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What's wrong with this place?
TOKYO — Political dynasties are generally not built on approval ratings of 32 percent.
But earlier this month in Japan, it was headline news when public support for the cabinet of Prime Minister Taro Aso and his Liberal Democratic Party climbed seven percentage points to reach those towering heights in a survey by the business publication Nikkei and TV Tokyo. That makes Aso roughly about as popular in Japan as Dick Cheney is in the United States (a Gallup poll in late March found about 30 percent of U.S. respondents gave Cheney a favorable rating).
Not that the opposition is perfectly positioned to take advantage of any glaring weakness on the part of the LDP. The Democratic Party of Japan has just elected a new leader, Yukio Hatoyama. He replaces Ichiro Ozawa, who stepped down — though not immediately — after a top aide was indicted on suspicion of accepting illegal contributions from a construction company. Japan’s largest-circulation newspaper, the Yomiuri Shimbun, polled more than 1,700 voters immediately after the DPJ party election this past weekend and reported that 53 percent have “no expectations” for Hatoyama.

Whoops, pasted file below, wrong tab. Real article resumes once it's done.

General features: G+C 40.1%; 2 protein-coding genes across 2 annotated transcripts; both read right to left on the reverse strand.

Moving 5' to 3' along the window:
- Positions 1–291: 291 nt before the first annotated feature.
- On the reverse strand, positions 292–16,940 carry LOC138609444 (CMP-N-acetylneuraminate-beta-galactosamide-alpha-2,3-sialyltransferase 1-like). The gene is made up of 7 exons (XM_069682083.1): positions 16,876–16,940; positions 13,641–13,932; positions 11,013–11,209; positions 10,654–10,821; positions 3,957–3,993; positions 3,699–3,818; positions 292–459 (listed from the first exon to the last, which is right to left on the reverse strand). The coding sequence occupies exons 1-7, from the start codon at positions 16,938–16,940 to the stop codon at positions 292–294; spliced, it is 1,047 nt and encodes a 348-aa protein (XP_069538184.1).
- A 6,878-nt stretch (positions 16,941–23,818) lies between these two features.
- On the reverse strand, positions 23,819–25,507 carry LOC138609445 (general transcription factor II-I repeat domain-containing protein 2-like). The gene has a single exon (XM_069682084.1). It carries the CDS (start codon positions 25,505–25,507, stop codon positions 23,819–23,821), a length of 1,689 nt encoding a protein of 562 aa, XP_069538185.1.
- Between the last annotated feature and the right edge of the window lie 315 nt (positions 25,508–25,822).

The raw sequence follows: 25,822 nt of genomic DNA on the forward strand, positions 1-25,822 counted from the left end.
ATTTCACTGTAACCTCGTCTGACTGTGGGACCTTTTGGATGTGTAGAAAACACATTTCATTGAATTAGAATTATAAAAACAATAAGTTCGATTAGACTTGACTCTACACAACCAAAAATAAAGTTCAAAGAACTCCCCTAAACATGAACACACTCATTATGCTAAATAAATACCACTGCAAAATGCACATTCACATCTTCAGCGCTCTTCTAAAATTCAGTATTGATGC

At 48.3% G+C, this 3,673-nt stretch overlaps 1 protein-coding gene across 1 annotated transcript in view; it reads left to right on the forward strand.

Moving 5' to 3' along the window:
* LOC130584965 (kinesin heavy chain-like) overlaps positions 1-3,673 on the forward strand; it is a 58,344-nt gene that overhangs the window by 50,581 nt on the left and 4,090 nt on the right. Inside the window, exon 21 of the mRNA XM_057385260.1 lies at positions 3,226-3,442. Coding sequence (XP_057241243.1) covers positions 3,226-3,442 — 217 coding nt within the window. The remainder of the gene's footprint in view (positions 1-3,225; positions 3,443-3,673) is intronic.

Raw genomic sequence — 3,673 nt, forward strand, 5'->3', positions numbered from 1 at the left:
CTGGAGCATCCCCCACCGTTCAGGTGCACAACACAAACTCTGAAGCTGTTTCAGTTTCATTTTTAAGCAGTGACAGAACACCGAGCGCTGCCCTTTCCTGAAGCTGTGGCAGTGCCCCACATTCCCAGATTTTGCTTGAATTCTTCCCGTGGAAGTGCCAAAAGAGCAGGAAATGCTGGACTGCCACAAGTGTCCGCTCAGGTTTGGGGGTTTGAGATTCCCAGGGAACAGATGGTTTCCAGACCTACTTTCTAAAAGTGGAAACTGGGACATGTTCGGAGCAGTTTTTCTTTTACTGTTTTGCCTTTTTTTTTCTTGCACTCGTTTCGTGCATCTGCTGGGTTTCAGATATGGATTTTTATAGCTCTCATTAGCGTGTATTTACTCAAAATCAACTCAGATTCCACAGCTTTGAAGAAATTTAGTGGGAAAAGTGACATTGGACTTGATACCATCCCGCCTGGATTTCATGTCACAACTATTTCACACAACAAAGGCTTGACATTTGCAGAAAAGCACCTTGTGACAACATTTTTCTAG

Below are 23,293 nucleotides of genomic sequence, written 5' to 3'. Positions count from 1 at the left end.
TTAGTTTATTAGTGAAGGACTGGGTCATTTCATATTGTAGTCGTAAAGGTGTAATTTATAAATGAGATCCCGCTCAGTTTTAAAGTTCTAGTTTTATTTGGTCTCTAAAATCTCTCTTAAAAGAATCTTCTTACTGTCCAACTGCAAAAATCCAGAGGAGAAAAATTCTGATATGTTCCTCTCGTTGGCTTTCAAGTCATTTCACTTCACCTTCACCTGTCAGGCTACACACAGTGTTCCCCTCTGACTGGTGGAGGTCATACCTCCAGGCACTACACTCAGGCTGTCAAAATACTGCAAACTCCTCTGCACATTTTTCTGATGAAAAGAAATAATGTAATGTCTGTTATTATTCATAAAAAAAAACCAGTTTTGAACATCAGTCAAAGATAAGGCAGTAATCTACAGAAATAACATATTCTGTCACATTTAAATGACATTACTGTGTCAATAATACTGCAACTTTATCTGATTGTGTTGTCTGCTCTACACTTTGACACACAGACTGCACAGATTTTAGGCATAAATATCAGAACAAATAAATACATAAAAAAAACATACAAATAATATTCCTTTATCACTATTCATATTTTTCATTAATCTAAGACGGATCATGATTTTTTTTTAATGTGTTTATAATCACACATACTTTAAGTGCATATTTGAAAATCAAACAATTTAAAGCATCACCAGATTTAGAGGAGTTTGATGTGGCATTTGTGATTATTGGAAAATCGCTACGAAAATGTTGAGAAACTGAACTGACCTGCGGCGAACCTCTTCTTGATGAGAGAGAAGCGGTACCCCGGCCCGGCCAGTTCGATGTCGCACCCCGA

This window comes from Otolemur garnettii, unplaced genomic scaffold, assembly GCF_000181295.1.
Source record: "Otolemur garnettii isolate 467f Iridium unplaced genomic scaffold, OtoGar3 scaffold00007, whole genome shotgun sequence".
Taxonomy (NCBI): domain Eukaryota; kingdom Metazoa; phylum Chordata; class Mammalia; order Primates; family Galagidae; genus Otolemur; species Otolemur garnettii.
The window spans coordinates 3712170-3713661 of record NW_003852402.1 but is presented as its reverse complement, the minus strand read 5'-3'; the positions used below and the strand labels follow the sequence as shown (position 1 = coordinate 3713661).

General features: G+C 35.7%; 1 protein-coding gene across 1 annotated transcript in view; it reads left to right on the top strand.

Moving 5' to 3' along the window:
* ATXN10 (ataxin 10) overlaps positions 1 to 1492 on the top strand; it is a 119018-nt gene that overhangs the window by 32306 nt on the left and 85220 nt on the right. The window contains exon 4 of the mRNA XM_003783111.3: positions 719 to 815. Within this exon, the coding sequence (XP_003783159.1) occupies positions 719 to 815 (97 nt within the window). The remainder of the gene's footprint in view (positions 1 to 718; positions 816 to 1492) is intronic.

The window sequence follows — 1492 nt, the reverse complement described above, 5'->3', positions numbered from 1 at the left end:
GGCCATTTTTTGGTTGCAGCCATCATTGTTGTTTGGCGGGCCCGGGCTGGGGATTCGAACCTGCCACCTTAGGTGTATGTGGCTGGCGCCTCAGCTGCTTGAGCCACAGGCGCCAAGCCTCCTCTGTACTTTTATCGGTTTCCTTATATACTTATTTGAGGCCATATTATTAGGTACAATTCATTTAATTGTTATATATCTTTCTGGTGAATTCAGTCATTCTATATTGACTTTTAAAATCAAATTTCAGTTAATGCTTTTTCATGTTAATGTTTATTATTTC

Low expectations in the world of politics are nothing new for Japanese citizens. The practice just doesn’t score as a high priority in the same way as other endeavors, such as business. Despite the current recession, Japanese companies remain near the top of their fields in many areas. Factory owners come from around the world to marvel at Japanese manufacturing processes. From high-speed trains and industrial robotics to the worlds of manga, anime and video games, the country retains a reputation for global leadership. Japanese-style consensus-building management is coming back into vogue as the command and control approach of Wall Street lies in reputational ruins. Even the move-the-runner-along “small ball” attitude on the diamond has won two consecutive World Baseball Classics — not to mention admiration from fans suffering from steroid fatigue.
And then there’s the world of politics — where leaders can’t seem to get out of their own way. The now-former finance minister who appeared to be drunk at an international gathering. The senior politician, who, as the local newspapers put it, took a woman who was not his wife to a hot spring, and abused a special train pass for politicians along the way. And now the opposition leader whose top political aide was indicted on charges of taking money from a construction company.
But it’s not just about ethics, morals and public behavior. The policy mechanism is jammed.